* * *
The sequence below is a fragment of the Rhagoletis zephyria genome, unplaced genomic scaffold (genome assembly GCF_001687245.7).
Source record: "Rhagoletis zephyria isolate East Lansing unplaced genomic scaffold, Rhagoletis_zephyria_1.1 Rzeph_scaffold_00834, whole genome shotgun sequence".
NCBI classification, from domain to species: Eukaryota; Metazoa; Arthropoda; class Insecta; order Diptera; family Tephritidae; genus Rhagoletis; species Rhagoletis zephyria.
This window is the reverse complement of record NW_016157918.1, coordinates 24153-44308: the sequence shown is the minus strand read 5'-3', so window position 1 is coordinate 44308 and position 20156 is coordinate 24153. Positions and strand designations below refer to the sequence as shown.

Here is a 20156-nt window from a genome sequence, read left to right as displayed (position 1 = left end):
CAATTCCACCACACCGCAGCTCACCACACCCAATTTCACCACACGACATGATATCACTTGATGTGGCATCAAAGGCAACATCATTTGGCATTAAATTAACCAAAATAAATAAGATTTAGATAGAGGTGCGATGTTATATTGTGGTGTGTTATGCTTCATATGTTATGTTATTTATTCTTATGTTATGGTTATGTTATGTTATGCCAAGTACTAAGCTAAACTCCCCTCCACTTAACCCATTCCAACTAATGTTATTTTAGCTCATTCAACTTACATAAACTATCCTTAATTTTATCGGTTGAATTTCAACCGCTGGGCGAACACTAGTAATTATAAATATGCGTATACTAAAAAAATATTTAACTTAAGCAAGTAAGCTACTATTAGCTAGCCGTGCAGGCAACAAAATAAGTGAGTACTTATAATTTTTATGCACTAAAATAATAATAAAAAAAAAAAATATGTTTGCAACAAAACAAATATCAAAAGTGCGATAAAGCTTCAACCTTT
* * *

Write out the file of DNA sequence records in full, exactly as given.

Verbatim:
The sequence below is a fragment of the Rhagoletis zephyria genome, unplaced genomic scaffold (genome assembly GCF_001687245.7).
Source record: "Rhagoletis zephyria isolate East Lansing unplaced genomic scaffold, Rhagoletis_zephyria_1.1 Rzeph_scaffold_00834, whole genome shotgun sequence".
NCBI classification, from domain to species: Eukaryota; Metazoa; Arthropoda; class Insecta; order Diptera; family Tephritidae; genus Rhagoletis; species Rhagoletis zephyria.
This window is the reverse complement of record NW_016157918.1, coordinates 24153-44308: the sequence shown is the minus strand read 5'-3', so window position 1 is coordinate 44308 and position 20156 is coordinate 24153. Positions and strand designations below refer to the sequence as shown.

Here is a 20156-nt window from a genome sequence, read left to right as displayed (position 1 = left end):
CAATTCCACCACACCGCAGCTCACCACACCCAATTTCACCACACGACATGATATCACTTGATGTGGCATCAAAGGCAACATCATTTGGCATTAAATTAACCAAAATAAATAAGATTTAGATAGAGGTGCGATGTTATATTGTGGTGTGTTATGCTTCATATGTTATGTTATTTATTCTTATGTTATGGTTATGTTATGTTATGCCAAGTACTAAGCTAAACTCCCCTCCACTTAACCCATTCCAACTAATGTTATTTTAGCTCATTCAACTTACATAAACTATCCTTAATTTTATCGGTTGAATTTCAACCGCTGGGCGAACACTAGTAATTATAAATATGCGTATACTAAAAAAATATTTAACTTAAGCAAGTAAGCTACTATTAGCTAGCCGTGCAGGCAACAAAATAAGTGAGTACTTATAATTTTTATGCACTAAAATAATAATAAAAAAAAAAAATATGTTTGCAACAAAACAAATATCAAAAGTGCGATAAAGCTTCAACCTTT